Accordingly, it is desirable to have a method that efficiently distributes heat within a semiconductor device, that does not reduce the packing density of the semiconductor device, and that lowers the thermal resistance of the semiconductor device.

BRIEF DESCRIPTION OF THE DRAWINGS

FIG. 1 schematically illustrates a prior art high thermal resistance semiconductor device;

FIG. 2 schematically illustrates a portion of an embodiment of a semiconductor device in accordance with the present invention;

FIG. 3 schematically illustrates a plan view of a portion of an embodiment of a cell of a cell-based semiconductor device in accordance with the present invention;

FIG. 4 schematically illustrates a plan view of a portion of an embodiment of another semiconductor device in accordance with the present invention;

FIG. 5 schematically illustrates a plan view of a portion of a semiconductor device having various embodiments of semiconductor devices in accordance with the present invention;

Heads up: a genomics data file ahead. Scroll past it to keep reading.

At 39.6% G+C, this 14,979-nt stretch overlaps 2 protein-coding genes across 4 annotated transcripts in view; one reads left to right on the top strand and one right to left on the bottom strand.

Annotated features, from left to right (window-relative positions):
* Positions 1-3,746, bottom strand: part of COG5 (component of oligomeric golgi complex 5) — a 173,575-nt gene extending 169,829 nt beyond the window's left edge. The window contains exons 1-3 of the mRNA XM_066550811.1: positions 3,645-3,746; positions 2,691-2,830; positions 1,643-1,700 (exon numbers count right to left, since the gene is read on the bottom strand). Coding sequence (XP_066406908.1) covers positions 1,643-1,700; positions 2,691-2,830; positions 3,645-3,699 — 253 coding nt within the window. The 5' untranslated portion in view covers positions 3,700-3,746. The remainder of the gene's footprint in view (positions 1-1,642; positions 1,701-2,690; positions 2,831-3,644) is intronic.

FIG. 6 schematically illustrates a plan view of a portion of an embodiment of still another semiconductor device in accordance with the present invention;

FIG. 7 schematically illustrates a plan view of a portion of another semiconductor device having various other embodiments of semiconductor devices in accordance with the present invention;

FIG. 8 schematically illustrates a plan view of a portion of another semiconductor device having various other embodiments of semiconductor devices in accordance with the present invention; and

FIG. 9 schematically illustrates a plan view of a portion of yet another semiconductor device having various other embodiments of semiconductor devices in accordance with the present invention.